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How to Deal with Cognitive Biases in Financial Decision Making
Stockholm University, Faculty of Social Sciences, School of Business.
2003 (English)Independent thesis Basic level (degree of Bachelor), 10 credits / 15 HE creditsStudent thesis
Abstract [en]

Highly complex decisions often have to be made with the speed of light in finance. In order to do this, decision-makers develop heuristics that sometimes have harmful side effects. In particular, many of these rules are subconscious, often connected to the workings of the human mind and how we perceive and interpret information. Cognitive psychology deals with exactly this and researchers in this field of study have found strong evidence that decision-makers are affected by various cognitive biases. By applying these results to the world of finance I come up with some concrete recommendations that should be able to correct most of these biases. Among the most important biases are the anchoring effect and different probability-related biases. I work out strategies for coping with these of two different sorts: one is to simply become aware of them and to keep them in mind during investment and the other includes rules that individuals or firms can impose on themselves.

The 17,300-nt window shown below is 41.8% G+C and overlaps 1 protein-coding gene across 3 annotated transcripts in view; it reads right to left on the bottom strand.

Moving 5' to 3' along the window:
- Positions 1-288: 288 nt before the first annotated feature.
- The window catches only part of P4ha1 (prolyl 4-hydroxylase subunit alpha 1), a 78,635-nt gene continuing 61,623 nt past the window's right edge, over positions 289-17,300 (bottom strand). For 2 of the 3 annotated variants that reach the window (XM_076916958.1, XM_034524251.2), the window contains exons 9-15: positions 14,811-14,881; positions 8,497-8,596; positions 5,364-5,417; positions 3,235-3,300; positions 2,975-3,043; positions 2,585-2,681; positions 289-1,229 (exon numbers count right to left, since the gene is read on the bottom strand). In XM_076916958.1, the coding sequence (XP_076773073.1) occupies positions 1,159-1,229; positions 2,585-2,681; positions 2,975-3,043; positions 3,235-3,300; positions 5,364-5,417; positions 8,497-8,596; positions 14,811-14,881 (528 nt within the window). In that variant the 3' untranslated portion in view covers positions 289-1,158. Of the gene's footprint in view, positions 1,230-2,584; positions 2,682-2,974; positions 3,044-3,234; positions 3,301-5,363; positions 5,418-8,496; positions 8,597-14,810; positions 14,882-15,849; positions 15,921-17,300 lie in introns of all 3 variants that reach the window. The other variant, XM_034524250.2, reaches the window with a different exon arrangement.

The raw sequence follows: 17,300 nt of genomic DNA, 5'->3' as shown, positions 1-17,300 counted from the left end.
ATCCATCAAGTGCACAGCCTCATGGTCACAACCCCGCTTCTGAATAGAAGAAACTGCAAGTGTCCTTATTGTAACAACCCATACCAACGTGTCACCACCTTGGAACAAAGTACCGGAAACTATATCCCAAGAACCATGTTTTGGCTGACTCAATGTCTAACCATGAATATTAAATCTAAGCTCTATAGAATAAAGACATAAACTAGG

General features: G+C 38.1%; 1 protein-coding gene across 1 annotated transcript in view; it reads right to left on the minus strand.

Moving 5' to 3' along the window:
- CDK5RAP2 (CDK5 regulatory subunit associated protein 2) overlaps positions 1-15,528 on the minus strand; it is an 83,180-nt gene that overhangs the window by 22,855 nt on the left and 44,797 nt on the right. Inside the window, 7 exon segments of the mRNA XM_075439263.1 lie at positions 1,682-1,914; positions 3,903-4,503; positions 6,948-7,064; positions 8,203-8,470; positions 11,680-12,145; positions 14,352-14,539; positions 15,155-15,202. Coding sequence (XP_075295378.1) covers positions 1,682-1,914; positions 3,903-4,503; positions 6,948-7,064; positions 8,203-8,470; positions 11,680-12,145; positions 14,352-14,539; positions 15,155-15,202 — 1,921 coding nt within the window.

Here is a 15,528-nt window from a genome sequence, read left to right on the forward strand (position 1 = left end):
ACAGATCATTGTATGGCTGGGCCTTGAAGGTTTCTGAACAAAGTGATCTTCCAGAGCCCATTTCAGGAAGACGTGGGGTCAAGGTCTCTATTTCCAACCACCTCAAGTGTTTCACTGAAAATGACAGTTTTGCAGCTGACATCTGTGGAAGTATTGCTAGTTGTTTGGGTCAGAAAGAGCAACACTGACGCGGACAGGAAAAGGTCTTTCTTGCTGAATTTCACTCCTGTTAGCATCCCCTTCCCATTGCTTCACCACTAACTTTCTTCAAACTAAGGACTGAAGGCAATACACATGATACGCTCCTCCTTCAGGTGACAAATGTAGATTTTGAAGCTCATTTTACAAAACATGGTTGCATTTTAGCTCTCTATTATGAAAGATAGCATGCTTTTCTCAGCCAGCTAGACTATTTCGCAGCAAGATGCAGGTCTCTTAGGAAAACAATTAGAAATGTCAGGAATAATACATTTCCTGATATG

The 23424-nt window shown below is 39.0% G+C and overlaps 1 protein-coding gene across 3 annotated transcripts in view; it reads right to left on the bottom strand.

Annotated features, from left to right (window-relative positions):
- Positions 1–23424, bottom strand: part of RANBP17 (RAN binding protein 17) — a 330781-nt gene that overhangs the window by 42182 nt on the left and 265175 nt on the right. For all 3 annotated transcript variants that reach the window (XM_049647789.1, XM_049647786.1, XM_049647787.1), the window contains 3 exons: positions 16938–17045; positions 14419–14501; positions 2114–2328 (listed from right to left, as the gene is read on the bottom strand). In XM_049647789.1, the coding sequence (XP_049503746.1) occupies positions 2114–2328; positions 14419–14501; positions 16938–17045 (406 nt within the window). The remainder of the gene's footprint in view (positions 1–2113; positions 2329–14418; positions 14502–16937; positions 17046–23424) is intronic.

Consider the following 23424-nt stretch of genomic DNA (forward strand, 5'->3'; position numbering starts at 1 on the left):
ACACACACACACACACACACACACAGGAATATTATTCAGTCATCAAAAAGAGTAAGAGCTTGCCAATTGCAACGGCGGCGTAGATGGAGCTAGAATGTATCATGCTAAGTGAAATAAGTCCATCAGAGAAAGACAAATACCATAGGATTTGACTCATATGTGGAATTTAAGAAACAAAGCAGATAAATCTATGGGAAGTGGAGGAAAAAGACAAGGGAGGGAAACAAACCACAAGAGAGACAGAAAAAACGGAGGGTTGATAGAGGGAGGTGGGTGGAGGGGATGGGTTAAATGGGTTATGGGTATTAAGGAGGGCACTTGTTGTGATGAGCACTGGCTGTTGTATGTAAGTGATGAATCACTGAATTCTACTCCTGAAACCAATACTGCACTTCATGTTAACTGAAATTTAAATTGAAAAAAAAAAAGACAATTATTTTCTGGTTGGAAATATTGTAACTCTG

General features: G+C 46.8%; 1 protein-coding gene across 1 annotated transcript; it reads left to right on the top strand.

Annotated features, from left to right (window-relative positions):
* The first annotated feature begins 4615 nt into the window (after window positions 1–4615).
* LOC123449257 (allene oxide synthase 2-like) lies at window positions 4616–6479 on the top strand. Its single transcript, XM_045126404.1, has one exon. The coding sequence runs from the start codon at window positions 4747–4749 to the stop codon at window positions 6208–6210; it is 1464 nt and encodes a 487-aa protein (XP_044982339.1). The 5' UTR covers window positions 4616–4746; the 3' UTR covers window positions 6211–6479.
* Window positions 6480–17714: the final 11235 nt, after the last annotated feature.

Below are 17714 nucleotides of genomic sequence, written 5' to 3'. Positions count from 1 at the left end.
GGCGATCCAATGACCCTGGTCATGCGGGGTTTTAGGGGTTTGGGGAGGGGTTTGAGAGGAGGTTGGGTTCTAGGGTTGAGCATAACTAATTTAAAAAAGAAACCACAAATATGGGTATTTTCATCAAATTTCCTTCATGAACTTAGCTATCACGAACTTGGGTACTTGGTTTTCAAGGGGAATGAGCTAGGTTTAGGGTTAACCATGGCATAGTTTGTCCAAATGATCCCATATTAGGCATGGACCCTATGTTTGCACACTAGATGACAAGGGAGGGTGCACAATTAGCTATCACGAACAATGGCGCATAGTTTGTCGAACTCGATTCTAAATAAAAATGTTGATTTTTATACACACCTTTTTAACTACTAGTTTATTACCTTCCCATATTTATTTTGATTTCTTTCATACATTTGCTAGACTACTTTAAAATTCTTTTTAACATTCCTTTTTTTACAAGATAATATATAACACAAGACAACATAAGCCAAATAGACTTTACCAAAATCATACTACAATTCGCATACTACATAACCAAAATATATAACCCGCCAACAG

Place, publisher, year, edition, pages
National Category
Business Administration
URN: urn:nbn:se:su:diva-4249OAI: diva2:193716
Available from: 2007-01-05 Created: 2007-01-05

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